DETROIT – When cities take a restrictive view on gay rights, such as Mayor Kwame Kilpatrick going on national television to talk about his distaste for the concept of marriage equality for gays, “it’s like holding up a great banner that says, ‘creative people unwelcome,'” said Richard Florida, a professor at Carnegie Mellon University and author of the best selling book “The Rise of the Creative Class.” “If you can’t get past that issue, you’re not going to be able to create the kinds of communities that all of us want.”
Florida was in town for two days last week to present at a “regional transformation process” March 3-4 at Orchestra Hall and The Max M. Fisher Music Center. Florida has presented such seminar-like events previously in cities such as Greensboro, N.C., and Green Bay, Wis. The Detroit RTP was organized by CreateDetroit, a local organization founded to capitalize and enhance Detroit’s existing creative and entrepreneurial community in order to attract a dynamic new work force and foster economic development in our region.
“Cities that are more friendly to gay and lesbian people will tend, having all other things equal, to be better positioned to prosper economically,’ said Florida at Wednesday’s press conference. “That pretty much speaks for itself.”
Florida’s book theorizes that the creative class will become the blue collar worker of the computer age, and the key to attracting the best of the bunch is to promote the three Ts: technology, talent and tolerance.
“Obviously, for the Detroit community, this third T is critical, and it involves race, it evolves ethnicity, it involves age and the value and contribution of young people, and critically it evolves viewing gay and lesbian people as full citizens,” Florida said. “And I don’t want to give a lecture here, though I am a professor, but the long legacy of our country has been that we have been open to every person, people who felt religious persecution, cultural persecution and political persecution. We opened our arms to them and they made our country great and we’ve expanded rights to African Americans, to women, to all sorts of groups, and it will be a natural progression that we extend basic rights to gays.”
Cities that choose not to risk suffering a fate similar to Cincinnati’s.
“When Cincinnati enacted an article that allowed people to discriminate against gays, companies left town,” said Florida. “And if you read the Cincinnati newspapers, they have now quantified the effect of that. Companies said, ‘we can’t recruit because not just gay people get insulted by this, but straight people get insulted,’ and they often ask when they go for an interview, ‘do you offer domestic partner benefits?’ It’s because it’s a perspective on a company that’s open.”
Following Florida’s press conference and a cocktail reception, he addressed nearly 2,000 Detroiters in Orchestra Hall, but not before being introduced to the crowd by Kilpatrick himself.
“This is an amazing day for the city of Detroit,” said Kilpatrick. “I believe it’s the beginning of the day when we can not only confirm that we are Detroit, but that Detroit is all of us. Detroit is ready to engage this new century. We’re ready to engage vitality, economic, social and cultural development and we’re ready to rise up as a creative class.”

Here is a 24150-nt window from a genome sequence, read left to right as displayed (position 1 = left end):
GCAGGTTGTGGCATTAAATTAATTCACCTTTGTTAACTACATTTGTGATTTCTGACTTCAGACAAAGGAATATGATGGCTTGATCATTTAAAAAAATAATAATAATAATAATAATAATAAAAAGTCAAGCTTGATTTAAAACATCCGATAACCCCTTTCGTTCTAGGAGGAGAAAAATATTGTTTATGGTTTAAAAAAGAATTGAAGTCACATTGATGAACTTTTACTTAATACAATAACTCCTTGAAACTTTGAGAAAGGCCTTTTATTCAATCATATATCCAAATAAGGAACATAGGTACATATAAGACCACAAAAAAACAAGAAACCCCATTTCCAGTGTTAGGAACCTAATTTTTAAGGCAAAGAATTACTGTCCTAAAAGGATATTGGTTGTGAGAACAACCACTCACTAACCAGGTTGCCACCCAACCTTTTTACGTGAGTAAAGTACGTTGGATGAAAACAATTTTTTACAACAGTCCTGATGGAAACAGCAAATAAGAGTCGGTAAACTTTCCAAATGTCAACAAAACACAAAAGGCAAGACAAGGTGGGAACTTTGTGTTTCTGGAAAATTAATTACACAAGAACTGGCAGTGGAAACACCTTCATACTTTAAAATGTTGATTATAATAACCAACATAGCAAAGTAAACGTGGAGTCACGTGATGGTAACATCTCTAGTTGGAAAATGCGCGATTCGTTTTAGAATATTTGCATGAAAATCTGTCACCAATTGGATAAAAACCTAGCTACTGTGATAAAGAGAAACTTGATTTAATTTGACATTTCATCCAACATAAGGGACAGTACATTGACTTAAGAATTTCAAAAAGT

‘Strange and cool and weird’
Detroit may be ready to rise up, but Florida’s research indicates it’s going to be one hell of a long climb. Detroit ranks second to last on Florida’s creativity index, which rates 49 cities across the country with populations over 100,000.
At Thursday’s facilitated session, more than 300 folks split up into mini think tanks at tables of nine. They discussed Detroit’s issues, voted on plans to address them, and would have reviewed the results had the computer that processed them not repeatedly crashed. But while participants appeared encouraged, they were not as enthusiastic as the mayor.
“This is probably the toughest market to be creative,” said Dominick Pangborn, a designer and artist who participated in a panel discussion at the start of the afternoon session. “I would like to see Detroit have more respect for all the talent that is here.”
Still, all agreed there was hope.
“There’s something strange and cool and weird about this city,” said panelist Phillip Mason, of the firm Design Council. “It’s the biggest little town.”
“Anything is possible,” added Jackie Victor, who co-owns Avalon International Breads with her partner Ann Perrault. “We’re so underserved in this community.”
Some more than others, as comments during the open discussion portion of session demonstrated.
“This region, the whole region, not just the mayor, is going to need to become more tolerant of LGBTs,” said Johnny Jenkins of Detroit Black Gay Pride. “I think we need an LGBT liaison to the mayor’s office.”
Jeffrey Montgomery of the Triangle Foundation concurred.
“In the city of Detroit, we should be embarrassed that we still don’t have domestic partnership benefits,” he said. “My challenge to you is to call [Mayor Kilpatrick], write him and challenge him to support DP benefits.”
In the meantime, attendees said all the ingredients for success are in the city, assuming anyone ever learns to mix them up.
“I think we have a long way to go to be cool,” said developer David Farbman. “But we have the roots to be cool, and when you have that you have everything.”